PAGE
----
Mark 10 is clearly referencing the Roman rules for marriage. Jewish law did not allow a wife to divorce her husband, but Mark 10:12 assumes that a wife could divorce her husband. Monogamy came into the church through Roman marriage rules, not Jewish ones. Note well, I'm not arguing that monogamy is a bad thing. My wife and I are starting to plan our 50th wedding anniversary this summer. (We've had both our shots. We're waiting for our sons and other relatives to get theirs so we might have a gathering of the extended family.) I am saying that I don't believe that monogamy originated from Scriptures.


Is there anything that humans can do with God's okay? I suspect that even our desire to be Christians is fraught with selfish desires: The benefits God gives us through faith. Similarly, our acts of repentance will be tainted with sin.

Mark 10?  No.  What Jesus quotes is straight out of Genesis in terms of marriage.  I don’t see how this is Roman law.   Btw, congrats on the longevity with your own marriage.  50 years is truly a milestone.


Deuteronomy 21:15 assumes that some men will have two wives. It is never prohibited in the Torah. Rather, it is assumed that it will happen.

However Deuteronomy has Moses as the one who speaks what God told him.  God doesn’t speak the law himself.  Throughout Deuteronomy Moses is the speaker and not God.  So the issue about all kinds of types of “marriages” is about human-made constructs.  God’s original intention in Genesis 2 still stands as the only order/estate.  Not polygamy, et.al.


I believe that the only times a group of humans heard God (the Father) speak directly was at Jesus' baptism and transfiguration. Otherwise, God's words always came through some means: words on a wall; words on tablets of stone, the mouths of Moses and the prophets, and certainly through the words and deeds of Jesus, (but accounts of his words and deeds come to us through human agents).

When we confess that the Bible is the Word of God; we don't make distinctions in regards of the authors of those writings. Some of us can question the Pauline authorship of some epistles - and still consider them the Word of God. We will talk about different sources of the Torah (JEDP) and the Gospels (Mark, Q, M, L) - and still consider them the Word of God. It's likely, in the opinion of many, that Moses did not write down the words of Deuteronomy. (He certainly didn't write the words after his death.) Yet, we approach the words as the Word of God. As Mark Allan Powell says about our (at least the ELCA's) understanding of "the Bible is the word of God:" "We do not mean, 'the Bible is a book that contains no errors or contradictions,' We mean, 'the Bible is the book that tells us what God wants to say to us.' That puts a different spin on things." ("How Can Lutheran Insights Open Up the bible?" in Opening the Book of Faith: Lutheran Insights for Bible Study, p. 22.)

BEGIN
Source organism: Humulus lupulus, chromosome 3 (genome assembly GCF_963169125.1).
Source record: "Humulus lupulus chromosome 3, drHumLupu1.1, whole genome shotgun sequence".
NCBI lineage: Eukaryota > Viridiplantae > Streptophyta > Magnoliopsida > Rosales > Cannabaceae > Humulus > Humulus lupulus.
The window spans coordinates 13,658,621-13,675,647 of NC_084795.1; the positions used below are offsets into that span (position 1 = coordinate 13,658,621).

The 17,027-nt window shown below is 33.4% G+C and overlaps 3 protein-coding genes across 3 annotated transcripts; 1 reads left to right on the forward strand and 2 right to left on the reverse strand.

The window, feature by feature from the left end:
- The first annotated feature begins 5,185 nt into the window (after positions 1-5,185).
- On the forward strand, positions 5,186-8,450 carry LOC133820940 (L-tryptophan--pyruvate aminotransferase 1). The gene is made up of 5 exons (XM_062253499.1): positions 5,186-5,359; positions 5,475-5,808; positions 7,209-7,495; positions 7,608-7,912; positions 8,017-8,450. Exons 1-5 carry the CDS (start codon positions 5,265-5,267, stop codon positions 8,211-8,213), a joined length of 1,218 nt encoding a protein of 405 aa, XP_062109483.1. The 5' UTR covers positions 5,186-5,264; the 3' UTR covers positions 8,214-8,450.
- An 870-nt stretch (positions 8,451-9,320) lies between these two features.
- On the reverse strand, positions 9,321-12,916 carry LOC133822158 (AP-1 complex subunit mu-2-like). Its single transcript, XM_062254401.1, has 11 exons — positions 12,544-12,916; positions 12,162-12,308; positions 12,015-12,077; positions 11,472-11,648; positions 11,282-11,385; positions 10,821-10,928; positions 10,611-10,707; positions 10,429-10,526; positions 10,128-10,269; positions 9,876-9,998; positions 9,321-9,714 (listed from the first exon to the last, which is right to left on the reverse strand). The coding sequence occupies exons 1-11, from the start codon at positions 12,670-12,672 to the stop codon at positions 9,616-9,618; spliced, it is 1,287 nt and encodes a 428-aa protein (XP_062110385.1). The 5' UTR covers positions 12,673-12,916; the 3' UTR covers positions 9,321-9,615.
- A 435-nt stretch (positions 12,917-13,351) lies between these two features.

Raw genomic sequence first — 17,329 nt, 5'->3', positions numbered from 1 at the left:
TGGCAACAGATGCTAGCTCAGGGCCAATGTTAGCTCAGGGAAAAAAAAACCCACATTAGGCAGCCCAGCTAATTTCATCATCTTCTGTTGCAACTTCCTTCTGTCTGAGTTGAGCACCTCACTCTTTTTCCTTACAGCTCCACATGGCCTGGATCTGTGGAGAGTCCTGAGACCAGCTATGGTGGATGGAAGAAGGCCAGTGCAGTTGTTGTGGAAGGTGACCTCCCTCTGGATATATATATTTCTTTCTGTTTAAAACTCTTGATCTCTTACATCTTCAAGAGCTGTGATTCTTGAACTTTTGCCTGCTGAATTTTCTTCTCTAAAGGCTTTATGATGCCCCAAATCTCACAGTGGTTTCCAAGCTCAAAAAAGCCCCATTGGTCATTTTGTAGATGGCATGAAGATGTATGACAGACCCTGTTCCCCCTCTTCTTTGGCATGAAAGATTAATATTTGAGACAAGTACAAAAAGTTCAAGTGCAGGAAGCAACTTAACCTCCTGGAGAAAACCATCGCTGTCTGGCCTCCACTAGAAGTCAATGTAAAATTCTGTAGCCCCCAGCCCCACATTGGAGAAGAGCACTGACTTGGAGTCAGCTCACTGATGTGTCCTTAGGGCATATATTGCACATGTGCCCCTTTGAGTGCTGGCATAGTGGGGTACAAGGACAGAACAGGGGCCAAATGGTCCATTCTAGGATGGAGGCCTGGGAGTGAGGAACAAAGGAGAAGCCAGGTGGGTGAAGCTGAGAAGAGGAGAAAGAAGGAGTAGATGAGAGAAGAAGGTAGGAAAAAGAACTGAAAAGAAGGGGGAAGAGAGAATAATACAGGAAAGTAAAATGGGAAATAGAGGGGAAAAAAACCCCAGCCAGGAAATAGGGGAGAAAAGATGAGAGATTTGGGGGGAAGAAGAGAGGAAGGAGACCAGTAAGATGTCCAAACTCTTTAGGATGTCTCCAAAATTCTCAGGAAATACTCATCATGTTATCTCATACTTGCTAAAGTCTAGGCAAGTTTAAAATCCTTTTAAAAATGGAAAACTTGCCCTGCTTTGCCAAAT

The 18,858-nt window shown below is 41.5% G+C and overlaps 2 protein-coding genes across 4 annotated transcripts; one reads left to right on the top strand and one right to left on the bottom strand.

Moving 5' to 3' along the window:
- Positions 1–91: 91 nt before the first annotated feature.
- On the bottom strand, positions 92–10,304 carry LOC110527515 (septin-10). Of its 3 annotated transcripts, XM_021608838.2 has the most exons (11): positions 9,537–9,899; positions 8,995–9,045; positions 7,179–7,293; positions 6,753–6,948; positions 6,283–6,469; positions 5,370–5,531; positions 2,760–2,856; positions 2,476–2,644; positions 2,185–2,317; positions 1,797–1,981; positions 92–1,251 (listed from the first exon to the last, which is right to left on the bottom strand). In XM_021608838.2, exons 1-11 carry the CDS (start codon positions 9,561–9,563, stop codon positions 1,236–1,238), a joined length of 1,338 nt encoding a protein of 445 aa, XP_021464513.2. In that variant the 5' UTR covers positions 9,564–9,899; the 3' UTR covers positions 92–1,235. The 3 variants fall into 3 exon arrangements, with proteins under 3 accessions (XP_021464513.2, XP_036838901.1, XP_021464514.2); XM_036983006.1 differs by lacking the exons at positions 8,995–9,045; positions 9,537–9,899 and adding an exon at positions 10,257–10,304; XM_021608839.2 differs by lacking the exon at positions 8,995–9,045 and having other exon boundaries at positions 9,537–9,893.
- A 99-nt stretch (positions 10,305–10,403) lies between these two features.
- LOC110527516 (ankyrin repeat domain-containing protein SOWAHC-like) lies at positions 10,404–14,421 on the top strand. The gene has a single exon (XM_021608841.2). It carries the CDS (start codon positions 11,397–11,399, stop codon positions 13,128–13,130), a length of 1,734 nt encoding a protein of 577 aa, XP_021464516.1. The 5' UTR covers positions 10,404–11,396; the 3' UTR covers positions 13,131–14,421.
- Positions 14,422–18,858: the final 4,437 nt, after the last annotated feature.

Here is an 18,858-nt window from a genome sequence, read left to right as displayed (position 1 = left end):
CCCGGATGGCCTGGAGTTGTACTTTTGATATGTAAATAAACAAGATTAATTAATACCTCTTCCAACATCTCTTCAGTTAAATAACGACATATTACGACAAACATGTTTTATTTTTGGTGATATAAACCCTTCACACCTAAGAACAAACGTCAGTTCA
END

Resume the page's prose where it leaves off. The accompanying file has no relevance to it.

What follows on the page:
Jesus is God.  What God speaks is truth.  Mark 10 reference above is Jesus speaking directly not as a mediator (or, we would be confessing that Jesus was less than fully God/fully human)

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Re: When “homosexuals” entered the Bible.
« Reply #99 on: March 15, 2021, 03:04:35 AM »
Jesus is God.  What God speaks is truth.  Mark 10 reference above is Jesus speaking directly not as a mediator (or, we would be confessing that Jesus was less than fully God/fully human)


Mark 10 is a recollection and probably a translation of Jesus Aramaic words. Aramaic was the common language of the Jewish people. Hebrew was the worship language. Greek was the language of commerce throughout the lands conquered by Alexander the Great.


Recollections about Jesus' words concerning divorce and remarriage occur four times in the Gospels: Mark 10:2-12; Matthew 19:3-9; Matthew 5:31-32; Luke 16:18. Just looking at the number of verses in each account indicates that there are some differences.
"The church … had made us like ill-taught piano students; we play our songs, but we never really hear them, because our main concern is not to make music, but but to avoid some flub that will get us in dutch." [Robert Capon, _Between Noon and Three_, p. 148]

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Re: When “homosexuals” entered the Bible.
« Reply #100 on: March 15, 2021, 09:40:18 AM »

However Deuteronomy has Moses as the one who speaks what God told him.  God doesn’t speak the law himself.  Throughout Deuteronomy Moses is the speaker and not God.  So the issue about all kinds of types of “marriages” is about human-made constructs.  God’s original intention in Genesis 2 still stands as the only order/estate.  Not polygamy, et.al.


How could there be polygyny in Genesis 2 when there was only one woman for Adam? If we expand your logic, wouldn't it imply that God has created one woman for each man? Would that mean that divorces happen because the man didn't find the woman God had created for him?


That's not a road that I want to go down. I suspect that a vast majority, if not all weddings, occur because the couple believe that the other is the right one - the God-given partner.

To answer your questions: